Casey Kasem, king of the Top 40 countdown, dead at 82

Casey Kasem, the internationally famous radio broadcaster with the cheerful manner and gentle voice who became the king of the top 40 countdown with a syndicated show that ran for decades, died Sunday. He was 82.

Danny Deraney, publicist for Kasem’s daughter, Kerri, says Kasem died Sunday morning. A statement issued by the family says he died at 3:23 a.m. on Father’s Day morning surrounded by family and friends at a Washington hospital.

Kasem’s “American Top 40” began on July 4, 1970, in Los Angeles. The No. 1 song on his list then was “Mama Told Me Not to Come,” by Three Dog Night.

The show continued in varying forms — and for varying syndicators — until his retirement in 2009. In his signoff, he would tell viewers: “And don’t forget: keep your feet on the ground and keep reaching for the stars.”

In recent years, Kasem was trapped in a feud between his three adult children and his second wife, former actress Jean Kasem. In 2013, his children filed a legal petition to gain control of his health care, alleging that Kasem was suffering from advanced Parkinson’s disease and that his wife was isolating him from friends and family members. Kasem also suffered from Lewy Body Disease, a form of dementia.

A judge in May temporarily stripped his wife of her caretaker role after she moved him from a medical facility in Los Angeles to a friend’s home in Washington state. Jean Kasem said she moved her husband to protect his privacy and to consult with doctors. Casey Kasem developed a severe bedsore while in Washington and was in critical condition by the time he was hospitalized in early June.

It was a sad, startling end for a man whose voice had entertained and informed music lovers worldwide.

Kasem’s “American Top 40” began on July 4, 1970, in Los Angeles, when the No. 1 song was Three Dog Night’s cover of Randy Newman’s “Mama Told Me Not to Come.” The show expanded to hundreds of stations, including Armed Forces Radio, and continued in varying forms — and for varying syndicators — into the 21st century. He stepped down from “American Top 40” in 2004 and retired altogether in 2009, completing his musical journey with Shinedown’s “Second Chance.”

While many DJs convulsed their listeners with stunts and “morning zoo” snarkiness, Kasem would read “long distance dedications” of songs sent in by readers and introduce countdown records with sympathetic background anecdotes about the singers.

“The idea from the beginning was to do the type of thing on radio that Ed Sullivan did on television, good, honest stories with human interest,” he told the Los Angeles Times in 1975.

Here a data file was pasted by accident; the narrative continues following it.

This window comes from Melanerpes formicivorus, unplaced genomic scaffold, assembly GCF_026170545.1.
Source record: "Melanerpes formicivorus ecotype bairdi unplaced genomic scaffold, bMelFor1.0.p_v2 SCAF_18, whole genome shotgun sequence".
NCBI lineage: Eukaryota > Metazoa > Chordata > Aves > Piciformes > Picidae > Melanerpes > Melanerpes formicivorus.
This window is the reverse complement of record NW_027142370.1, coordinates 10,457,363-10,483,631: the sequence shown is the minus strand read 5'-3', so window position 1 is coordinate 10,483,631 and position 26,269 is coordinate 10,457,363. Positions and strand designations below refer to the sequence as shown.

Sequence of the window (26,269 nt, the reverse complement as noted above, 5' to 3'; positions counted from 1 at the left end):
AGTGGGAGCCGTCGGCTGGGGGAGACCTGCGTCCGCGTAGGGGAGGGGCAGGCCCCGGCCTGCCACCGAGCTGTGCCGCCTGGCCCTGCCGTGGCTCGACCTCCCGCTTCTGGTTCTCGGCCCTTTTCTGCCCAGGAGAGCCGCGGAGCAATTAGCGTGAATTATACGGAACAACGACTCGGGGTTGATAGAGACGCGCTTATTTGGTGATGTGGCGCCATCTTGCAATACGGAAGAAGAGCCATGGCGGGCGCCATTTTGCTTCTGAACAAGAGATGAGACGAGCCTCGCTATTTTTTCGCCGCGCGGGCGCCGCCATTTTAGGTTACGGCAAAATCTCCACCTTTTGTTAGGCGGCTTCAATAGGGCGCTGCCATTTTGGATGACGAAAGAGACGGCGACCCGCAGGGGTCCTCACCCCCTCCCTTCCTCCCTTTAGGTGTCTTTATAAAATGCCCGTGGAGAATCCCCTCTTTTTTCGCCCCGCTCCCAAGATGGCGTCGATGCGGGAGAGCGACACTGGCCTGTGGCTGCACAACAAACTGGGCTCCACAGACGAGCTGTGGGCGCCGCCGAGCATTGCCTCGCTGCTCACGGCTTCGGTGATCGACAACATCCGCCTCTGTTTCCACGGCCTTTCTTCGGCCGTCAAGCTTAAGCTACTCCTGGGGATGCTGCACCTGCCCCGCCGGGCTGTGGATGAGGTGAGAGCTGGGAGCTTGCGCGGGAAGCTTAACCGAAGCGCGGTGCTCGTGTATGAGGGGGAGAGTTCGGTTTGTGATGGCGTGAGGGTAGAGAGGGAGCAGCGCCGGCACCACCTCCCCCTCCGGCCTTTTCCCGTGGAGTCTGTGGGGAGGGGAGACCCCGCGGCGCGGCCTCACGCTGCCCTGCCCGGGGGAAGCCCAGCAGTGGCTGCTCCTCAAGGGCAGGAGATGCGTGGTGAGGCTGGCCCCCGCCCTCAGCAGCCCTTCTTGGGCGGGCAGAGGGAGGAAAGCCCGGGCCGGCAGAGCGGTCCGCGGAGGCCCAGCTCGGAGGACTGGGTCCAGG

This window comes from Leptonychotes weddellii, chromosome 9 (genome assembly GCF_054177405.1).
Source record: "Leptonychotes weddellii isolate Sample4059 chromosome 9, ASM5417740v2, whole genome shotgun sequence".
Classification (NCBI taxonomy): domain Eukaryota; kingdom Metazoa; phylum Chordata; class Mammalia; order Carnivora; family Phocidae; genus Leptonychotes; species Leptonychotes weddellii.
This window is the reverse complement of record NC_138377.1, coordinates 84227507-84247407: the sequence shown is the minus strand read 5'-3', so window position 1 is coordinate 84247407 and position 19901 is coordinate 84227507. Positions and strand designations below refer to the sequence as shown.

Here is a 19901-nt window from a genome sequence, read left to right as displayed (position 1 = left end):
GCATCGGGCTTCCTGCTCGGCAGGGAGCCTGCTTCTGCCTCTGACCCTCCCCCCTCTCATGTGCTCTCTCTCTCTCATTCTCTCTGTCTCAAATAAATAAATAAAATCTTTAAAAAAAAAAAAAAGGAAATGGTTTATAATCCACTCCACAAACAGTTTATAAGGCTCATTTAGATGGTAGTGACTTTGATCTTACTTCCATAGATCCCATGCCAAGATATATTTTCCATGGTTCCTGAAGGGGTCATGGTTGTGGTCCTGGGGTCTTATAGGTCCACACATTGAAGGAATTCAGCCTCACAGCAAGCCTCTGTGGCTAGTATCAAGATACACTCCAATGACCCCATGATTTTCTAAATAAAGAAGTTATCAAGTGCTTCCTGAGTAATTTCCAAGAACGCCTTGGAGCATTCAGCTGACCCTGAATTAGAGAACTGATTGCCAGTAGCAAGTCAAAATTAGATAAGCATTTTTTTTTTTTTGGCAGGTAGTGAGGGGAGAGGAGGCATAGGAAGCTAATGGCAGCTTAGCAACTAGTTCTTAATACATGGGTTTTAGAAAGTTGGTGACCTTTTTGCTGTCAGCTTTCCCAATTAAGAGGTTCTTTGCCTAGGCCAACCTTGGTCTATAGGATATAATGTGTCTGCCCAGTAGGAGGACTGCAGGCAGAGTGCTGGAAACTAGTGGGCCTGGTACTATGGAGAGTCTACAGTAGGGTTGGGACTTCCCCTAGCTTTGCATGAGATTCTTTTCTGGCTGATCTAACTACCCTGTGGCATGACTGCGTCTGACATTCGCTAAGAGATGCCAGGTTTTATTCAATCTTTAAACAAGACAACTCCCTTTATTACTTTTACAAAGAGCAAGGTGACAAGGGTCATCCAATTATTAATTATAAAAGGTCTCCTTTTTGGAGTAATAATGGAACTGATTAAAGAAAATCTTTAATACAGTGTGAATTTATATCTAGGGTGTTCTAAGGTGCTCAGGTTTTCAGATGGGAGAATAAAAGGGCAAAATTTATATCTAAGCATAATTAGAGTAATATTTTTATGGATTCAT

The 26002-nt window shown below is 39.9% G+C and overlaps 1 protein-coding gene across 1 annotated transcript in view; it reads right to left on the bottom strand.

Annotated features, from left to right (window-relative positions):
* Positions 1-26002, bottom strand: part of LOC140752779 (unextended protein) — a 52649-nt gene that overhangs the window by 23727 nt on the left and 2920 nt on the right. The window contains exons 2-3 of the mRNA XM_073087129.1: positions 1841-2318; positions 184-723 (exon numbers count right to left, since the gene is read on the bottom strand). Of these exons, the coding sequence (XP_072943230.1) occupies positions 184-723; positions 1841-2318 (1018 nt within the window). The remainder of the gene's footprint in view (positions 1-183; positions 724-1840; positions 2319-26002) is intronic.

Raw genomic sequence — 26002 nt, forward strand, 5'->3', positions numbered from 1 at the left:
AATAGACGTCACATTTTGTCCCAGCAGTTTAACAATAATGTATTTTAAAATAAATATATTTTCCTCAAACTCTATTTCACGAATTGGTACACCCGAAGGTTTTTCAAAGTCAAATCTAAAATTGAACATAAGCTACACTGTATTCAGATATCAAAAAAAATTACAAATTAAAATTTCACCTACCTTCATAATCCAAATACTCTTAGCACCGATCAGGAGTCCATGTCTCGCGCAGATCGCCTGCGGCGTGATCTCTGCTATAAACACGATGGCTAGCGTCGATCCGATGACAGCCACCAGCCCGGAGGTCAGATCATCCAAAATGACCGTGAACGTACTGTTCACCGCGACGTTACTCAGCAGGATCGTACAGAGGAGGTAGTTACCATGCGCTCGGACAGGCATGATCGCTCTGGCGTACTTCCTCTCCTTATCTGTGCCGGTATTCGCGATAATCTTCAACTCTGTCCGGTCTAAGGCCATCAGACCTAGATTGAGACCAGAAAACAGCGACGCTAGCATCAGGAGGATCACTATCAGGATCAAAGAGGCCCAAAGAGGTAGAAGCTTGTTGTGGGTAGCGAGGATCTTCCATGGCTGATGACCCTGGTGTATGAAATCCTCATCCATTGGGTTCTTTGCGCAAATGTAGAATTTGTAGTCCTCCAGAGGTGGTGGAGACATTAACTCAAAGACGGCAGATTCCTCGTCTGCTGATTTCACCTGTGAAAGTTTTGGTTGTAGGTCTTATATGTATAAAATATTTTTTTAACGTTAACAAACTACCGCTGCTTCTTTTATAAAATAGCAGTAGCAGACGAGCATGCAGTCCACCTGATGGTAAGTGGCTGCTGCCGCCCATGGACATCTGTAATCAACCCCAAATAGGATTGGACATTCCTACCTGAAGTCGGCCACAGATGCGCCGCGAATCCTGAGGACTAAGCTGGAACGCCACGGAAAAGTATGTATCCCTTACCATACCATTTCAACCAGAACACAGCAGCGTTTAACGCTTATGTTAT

Succeeding him at the main “American Top 40” show in 2004 was multiplatform star Ryan Seacrest, who has said he had been a fan of Kasem since boyhood and would imitate him in pretend countdown broadcasts at age 9.

Kasem’s legacy reached well beyond music. His voice was heard in TV cartoons such as “Scooby-Doo” (he was Shaggy) and in numerous commercials.

“They are going to be playing Shaggy and Scooby-Doo for eons and eons,” Kasem told The New York Times in 2004. “And they’re going to forget Casey Kasem — unless they happen to step on his star on the Hollywood Walk of Fame. I’ll be one of those guys people say ‘Who’s that?’ about. And someone else will say, ‘He’s just some guy who used to be on the radio.’”

The son of Lebanese immigrants, Kasem was active in speaking out for greater understanding of Arab-Americans — both on political issues involving the Mideast and on arts and media issues.

“Arab-Americans are coming out of the closet,” Kasem told The Associated Press in 1990. “They are more outspoken now than ever before. People are beginning to realize who they really are, that they are not the people who yell and scream on their nightly newscast.”

Kasem was born Kemal Amin Kasem in 1932 in Detroit. He began his broadcasting career in the radio club at Detroit’s Northwestern High School and was soon a disc jockey on WJBK radio in Detroit, initially calling himself Kemal Kasem.

In a 1997 visit with high school students in Dearborn, Michigan, home to a large Arab-American community, he was asked why he changed his name to Casey.

“It didn’t sound like a deejay; it wasn’t hip. So we decided I’d be ‘Casey at the Mike’ — and I have been since,” Kasem said.

In the 1975 Los Angeles Times interview, he said he had been doing “a regular screaming DJ show” in San Francisco in the early 1960s when his boss suggested he talk about the records instead.

He was unconvinced, since his screaming routine had brought him top ratings. But he said he had learned “after a particularly unpleasant situation in Buffalo never to argue with general managers.”

Biographical material in this story was written by former AP staffer Polly Anderson.

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